Faculty & Staff Accessibility Resources
Welcome to the Office of Accessibility Services for Faculty and Staff!
Location: The Office of Accessibility Services is located in the 2nd floor of Keiss Library, Room 201
Hours: Monday-Friday 9:00 a.m. to 5:00 p.m.
Kelly Kiefer, Director of Student Accessibility Services
215-646-7300, ext. 21014
Erik Azzarano, Testing Coordinator
215-646-7300, ext. 21463
Gwynedd Mercy University does not discriminate on the basis of race, age, national origin, religion, sex or disability in the administration of its educational, admission, scholarship or loan policies.
Accessibility Resources for Faculty & Staff
Here you will find a number of resource links, necessary documentation, and guided directions for making your courses or environment accessible for everyone. Get started by checking out our Accessibility Quick-Tips guide and our Overview of Universal Design for Learning.
Students with accommodations may choose to take their tests or other assessments through the Testing Center.
Mindfulness and meditation can have a positive impact on both our mental and physical health. Learn more about the benefits of mindfulness and meditation from these links.
- Help Guide: Benefits of Mindfullness
- Mindful: Healthy Mind, Healthy Life
- Very Well Mind: What is Mindfullness Meditation?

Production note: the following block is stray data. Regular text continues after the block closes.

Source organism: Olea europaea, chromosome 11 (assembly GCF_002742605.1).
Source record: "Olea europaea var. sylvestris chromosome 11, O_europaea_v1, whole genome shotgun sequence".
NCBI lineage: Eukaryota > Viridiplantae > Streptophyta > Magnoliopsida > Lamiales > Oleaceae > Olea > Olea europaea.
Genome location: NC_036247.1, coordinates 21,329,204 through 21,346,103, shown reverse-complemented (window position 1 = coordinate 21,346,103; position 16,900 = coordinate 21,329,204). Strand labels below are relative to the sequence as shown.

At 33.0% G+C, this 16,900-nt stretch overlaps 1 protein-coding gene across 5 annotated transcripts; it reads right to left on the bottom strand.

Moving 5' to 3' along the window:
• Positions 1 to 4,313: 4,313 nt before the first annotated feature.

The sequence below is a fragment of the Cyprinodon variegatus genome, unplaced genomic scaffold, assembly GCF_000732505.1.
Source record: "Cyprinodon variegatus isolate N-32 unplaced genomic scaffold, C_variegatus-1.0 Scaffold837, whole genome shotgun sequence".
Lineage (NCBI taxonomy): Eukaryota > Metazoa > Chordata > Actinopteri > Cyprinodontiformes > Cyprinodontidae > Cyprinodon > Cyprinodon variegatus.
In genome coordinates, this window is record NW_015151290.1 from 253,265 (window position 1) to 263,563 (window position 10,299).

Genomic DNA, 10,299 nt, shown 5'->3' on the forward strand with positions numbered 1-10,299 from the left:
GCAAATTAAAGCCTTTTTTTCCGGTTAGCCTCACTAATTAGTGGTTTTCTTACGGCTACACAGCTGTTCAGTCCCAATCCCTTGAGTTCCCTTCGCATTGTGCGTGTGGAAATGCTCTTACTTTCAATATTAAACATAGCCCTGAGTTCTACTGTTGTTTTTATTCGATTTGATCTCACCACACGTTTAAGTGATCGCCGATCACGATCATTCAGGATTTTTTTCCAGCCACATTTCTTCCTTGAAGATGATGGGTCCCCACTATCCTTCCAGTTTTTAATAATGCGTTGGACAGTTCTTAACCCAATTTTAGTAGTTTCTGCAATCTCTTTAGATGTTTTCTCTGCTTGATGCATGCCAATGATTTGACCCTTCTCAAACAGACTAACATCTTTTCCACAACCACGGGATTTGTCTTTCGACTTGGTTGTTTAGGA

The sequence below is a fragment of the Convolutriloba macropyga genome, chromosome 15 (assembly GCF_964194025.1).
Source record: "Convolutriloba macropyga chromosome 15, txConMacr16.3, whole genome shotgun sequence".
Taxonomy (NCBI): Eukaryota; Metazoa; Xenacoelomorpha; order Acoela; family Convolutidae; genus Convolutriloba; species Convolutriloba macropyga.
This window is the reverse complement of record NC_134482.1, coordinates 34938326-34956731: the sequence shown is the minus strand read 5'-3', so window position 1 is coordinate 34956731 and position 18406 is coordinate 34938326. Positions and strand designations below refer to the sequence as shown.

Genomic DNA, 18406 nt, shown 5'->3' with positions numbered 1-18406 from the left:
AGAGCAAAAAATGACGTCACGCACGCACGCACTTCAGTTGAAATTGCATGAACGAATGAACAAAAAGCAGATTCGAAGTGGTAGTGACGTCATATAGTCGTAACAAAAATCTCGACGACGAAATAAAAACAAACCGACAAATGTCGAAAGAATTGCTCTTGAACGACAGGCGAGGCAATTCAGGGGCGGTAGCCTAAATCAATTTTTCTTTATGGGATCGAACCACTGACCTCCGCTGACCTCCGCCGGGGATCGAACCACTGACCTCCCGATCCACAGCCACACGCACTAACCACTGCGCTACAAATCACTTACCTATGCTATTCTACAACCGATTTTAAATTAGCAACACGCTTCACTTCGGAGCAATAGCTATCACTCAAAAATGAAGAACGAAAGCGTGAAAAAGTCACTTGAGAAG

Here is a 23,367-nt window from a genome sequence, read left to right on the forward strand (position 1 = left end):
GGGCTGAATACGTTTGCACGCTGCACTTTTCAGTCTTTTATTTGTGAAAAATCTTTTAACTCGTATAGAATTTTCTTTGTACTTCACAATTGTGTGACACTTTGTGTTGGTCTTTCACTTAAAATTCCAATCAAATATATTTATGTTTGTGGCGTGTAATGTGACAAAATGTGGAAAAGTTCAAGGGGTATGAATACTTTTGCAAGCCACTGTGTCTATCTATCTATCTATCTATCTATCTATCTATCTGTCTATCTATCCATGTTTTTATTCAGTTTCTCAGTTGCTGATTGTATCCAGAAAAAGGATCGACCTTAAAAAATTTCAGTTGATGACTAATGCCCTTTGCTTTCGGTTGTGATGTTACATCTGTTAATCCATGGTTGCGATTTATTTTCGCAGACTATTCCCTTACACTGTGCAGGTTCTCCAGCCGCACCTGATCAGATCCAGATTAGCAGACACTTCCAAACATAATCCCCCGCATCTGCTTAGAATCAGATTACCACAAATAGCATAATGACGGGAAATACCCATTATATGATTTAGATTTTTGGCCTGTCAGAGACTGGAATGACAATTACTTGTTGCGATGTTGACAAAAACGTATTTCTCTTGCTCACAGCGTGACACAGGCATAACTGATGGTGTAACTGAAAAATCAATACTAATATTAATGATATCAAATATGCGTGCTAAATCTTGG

Here are some apps to help you learn and practice meditation in your daily life. These links go to websites with information about the app, but to download the app, go to the App Store or Google Play Store on your phone or tablet and search for it.
The following guides were created for technologies regularly used or readily available to the Gwynedd Community. A Gwynedd Mercy email address is required to access them. These guides go over different methods for making your class and your material more accessible.
- Desktop Versions
- Web Versions
Universal Design is the proactive, rather than reactive, approach to disabilities and accessibility. By designing an environment, physical or intellectual, that is universally accessible to everyone, you limit the need for accommodations and allow everyone, regardless of a disability, to benefit. Universal Design for Learning (UDL) is how Universal Design fits into the classroom and higher education. You can start by watching this short 3-minute video from AHEAD for an introduction to UDL: What is Universal Design for Learning (UDL)
- Faculty Focus – UDL: A Powerful Framework
- A short article on the faculty perspective of UDL
- The UDL Guidelines
- Learn about the three key features of UDL: Engagement, Representation, and Action & Expression
- The 7 Principles of Universal Design
- Learn more about the main principles that help define what Universal Design is.
- Universal Design on Campus
- Learn more about how Universal Design fits into Higher Education.
- University of Washington: Disabilities, Opportunities, Interworking, and Technology (DO-IT)
- The University of Washington provide training and resources to students and educators through their DO-IT Center. It promotes awareness of accessibility and empowers people with disabilities through technology.